Holistic Branding: The Strategy of Co-optation
I’ve read some pretty incredible stuff lately in the contemporary literature of marketing and branding — double plus bonkers stuff. I think I’m in a pretty good position now to place “holistic branding,” or what is also being called “marketing 3.0,” in social and historical context.
To understand marketing 3.0 as a “third wave” of marketing, as it were, we have to appreciate what advertisers think was accomplished by marketing 1.0 and marketing 2.0. Some hint of that is contained, as previously mentioned, in the subtitle of Philip Kotler’s Marketing 3.0: From Product to Customers to the Human Spirit which suggests the central concern with each marketing wave or fashion — the product, the consumer, now the “spirit”. But much more to the point, really, is that each wave represented a co-optation of some arising threat to the system of production and consumption. Marketing 1.0 represented the co-optation of the industrial working class, especially during the restlessness following the First World War. Marketing 2.0 represented the co-optation of the sixties’ counter-culture through the promotion of “hip consumerism”. Marketing 3.0 or holistic branding, represents the attempt to co-opt the implicit critique of productivism and consumerism represented by “integral consciousness” in its emergent forms as ecological, spiritual, environmental, and to harness this for further economic expansion and growth. Each previous wave was associated with an economic boom, fueled by stimulated consumption, that carried the capitalist system to new “commanding heights”.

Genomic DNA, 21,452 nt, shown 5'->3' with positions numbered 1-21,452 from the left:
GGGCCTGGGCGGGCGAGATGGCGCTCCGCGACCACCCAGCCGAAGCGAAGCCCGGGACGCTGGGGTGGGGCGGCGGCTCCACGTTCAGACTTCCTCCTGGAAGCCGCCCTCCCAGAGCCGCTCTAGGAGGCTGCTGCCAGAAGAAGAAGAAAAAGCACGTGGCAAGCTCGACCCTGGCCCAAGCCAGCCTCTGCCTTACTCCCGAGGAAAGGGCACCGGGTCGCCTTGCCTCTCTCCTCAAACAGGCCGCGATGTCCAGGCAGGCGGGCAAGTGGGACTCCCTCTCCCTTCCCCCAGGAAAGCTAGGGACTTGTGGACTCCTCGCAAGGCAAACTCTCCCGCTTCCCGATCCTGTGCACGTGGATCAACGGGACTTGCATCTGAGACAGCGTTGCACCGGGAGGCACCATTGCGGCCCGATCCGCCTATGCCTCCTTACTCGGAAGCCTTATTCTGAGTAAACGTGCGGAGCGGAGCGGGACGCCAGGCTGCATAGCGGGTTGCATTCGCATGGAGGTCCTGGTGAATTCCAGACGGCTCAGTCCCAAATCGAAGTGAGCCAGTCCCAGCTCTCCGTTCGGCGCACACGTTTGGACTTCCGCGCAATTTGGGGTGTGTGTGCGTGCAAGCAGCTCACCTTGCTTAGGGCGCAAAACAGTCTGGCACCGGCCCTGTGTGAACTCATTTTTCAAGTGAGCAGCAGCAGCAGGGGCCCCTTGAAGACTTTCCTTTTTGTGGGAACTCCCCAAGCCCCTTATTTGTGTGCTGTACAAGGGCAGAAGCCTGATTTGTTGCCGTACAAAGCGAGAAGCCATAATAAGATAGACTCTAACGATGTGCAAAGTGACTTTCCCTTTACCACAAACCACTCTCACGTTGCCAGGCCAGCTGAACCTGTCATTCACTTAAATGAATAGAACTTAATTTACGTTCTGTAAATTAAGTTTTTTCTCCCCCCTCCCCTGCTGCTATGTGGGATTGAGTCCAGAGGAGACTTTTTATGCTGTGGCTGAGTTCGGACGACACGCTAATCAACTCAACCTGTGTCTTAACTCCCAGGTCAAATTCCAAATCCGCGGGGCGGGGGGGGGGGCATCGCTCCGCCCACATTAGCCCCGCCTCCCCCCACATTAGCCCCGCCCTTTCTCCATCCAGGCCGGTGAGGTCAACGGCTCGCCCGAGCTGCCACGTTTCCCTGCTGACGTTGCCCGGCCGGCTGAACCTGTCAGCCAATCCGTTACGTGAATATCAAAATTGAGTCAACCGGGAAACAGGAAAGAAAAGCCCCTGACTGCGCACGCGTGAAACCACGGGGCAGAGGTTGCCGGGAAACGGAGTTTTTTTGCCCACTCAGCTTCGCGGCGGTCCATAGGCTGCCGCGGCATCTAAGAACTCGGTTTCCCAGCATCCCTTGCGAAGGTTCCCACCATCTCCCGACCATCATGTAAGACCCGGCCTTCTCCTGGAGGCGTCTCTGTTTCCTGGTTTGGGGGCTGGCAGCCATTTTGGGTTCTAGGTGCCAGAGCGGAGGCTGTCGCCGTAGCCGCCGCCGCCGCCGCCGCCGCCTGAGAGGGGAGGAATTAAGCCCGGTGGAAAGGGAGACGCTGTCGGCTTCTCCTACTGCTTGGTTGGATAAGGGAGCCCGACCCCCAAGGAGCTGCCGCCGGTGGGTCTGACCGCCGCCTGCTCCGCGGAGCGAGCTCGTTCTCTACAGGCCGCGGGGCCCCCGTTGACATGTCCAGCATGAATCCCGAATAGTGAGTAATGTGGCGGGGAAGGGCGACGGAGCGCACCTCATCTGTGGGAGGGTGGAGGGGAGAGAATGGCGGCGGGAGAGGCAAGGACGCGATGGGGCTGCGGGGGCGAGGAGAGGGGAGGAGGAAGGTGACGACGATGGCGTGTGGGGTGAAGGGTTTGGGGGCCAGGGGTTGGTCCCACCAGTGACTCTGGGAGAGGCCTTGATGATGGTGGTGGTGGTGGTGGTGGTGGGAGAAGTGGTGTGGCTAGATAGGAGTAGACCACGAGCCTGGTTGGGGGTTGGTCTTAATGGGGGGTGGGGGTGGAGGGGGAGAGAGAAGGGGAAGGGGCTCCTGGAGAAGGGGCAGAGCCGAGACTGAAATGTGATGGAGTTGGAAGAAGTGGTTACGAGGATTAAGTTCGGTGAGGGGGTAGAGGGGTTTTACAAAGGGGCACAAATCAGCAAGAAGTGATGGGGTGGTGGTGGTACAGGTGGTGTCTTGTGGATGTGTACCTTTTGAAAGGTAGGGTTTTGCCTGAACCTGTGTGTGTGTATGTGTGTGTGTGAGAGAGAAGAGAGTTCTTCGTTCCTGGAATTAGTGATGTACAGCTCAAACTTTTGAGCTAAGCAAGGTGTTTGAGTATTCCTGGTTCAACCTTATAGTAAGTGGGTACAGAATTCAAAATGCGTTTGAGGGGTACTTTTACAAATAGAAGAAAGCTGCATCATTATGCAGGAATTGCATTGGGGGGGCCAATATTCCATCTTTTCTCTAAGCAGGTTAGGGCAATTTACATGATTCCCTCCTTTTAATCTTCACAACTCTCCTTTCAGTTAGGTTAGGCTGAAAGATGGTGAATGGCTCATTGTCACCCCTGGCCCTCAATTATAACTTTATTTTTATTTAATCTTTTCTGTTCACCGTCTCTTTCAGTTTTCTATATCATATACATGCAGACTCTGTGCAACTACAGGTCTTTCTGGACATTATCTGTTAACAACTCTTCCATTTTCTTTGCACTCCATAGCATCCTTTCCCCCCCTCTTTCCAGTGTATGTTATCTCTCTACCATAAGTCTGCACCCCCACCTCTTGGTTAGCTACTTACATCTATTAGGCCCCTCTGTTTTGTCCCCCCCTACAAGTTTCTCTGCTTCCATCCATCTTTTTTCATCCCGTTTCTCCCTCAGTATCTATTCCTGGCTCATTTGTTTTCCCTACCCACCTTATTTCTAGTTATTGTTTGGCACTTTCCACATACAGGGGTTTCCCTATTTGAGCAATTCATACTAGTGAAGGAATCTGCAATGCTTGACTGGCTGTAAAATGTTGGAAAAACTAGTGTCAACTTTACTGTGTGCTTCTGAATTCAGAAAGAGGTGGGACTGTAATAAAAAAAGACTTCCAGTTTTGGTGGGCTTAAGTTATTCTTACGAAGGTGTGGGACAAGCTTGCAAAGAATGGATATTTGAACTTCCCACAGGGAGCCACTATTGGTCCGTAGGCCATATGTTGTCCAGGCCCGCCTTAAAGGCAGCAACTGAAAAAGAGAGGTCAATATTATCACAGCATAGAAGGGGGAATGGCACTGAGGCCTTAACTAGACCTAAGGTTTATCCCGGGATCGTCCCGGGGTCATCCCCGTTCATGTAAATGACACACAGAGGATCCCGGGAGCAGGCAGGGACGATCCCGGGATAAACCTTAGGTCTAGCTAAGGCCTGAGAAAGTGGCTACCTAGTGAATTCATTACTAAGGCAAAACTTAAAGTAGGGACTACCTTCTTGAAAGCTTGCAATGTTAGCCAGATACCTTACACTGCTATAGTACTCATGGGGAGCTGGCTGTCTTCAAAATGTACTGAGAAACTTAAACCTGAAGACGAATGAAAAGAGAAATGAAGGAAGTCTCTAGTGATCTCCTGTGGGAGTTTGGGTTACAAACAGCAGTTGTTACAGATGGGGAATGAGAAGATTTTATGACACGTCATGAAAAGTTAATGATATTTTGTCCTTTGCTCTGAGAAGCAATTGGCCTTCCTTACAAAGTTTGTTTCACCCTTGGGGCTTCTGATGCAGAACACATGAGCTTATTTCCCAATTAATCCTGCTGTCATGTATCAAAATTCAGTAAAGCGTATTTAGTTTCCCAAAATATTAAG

What’s interesting about “holistic branding” is some recognition amongst market researchers of the incipient emergence of integral or holistic consciousness that, apparently, needs to be subordinated and harnessed. There were already hints of that in, for example, Slavoj Zizek’s complaint about Western Marxists becoming Western Buddhists — jettisoning not just consumerist materialism but also Marxian historical materialism. There are, besides the integralist movements, also challenges like “Slow Food”, “Voluntary Simplicity”, and others that have rejected acquisitive individualism and competitive egoism as a meaningful way of life.
In fact, the paradigm shift represented by Marketing 3.0, which distinguishes it from Marketing 2.0, is that where the latter focussed on branding a “way of life” (called “values and lifestyles” or VALS branding) to effect “branded behaviours”, the slogan that most often appears currently in connection with “holistic branding” is “reason for being“. Where marketing 2.0 got away with selling “ways of life”, marketing 3.0 believes it can sell “reason for being”, which is, of course, an incursion on the preserves of philosophy and religion.
I was taken aback, for example, to read Thom Braun’s The Philosophy of Branding, and its appropriation and co-optation of the entire Western philosophical and intellectual tradition from Heraclitus to Wittgenstein as being nothing more than the quest for the perfect brand. The entire corpus of philosophy was little more than a grab-bag of techniques for designing effective branding. The whole premise of the book seems to be that all hitherto philosophy existed only to prepare the way and to evolve the brand manager and branded culture. Even Nietzsche is recast as a “supermarketer” and the promoter of “superbrands”. It’s quite unbelievable. Here’s a few excerpts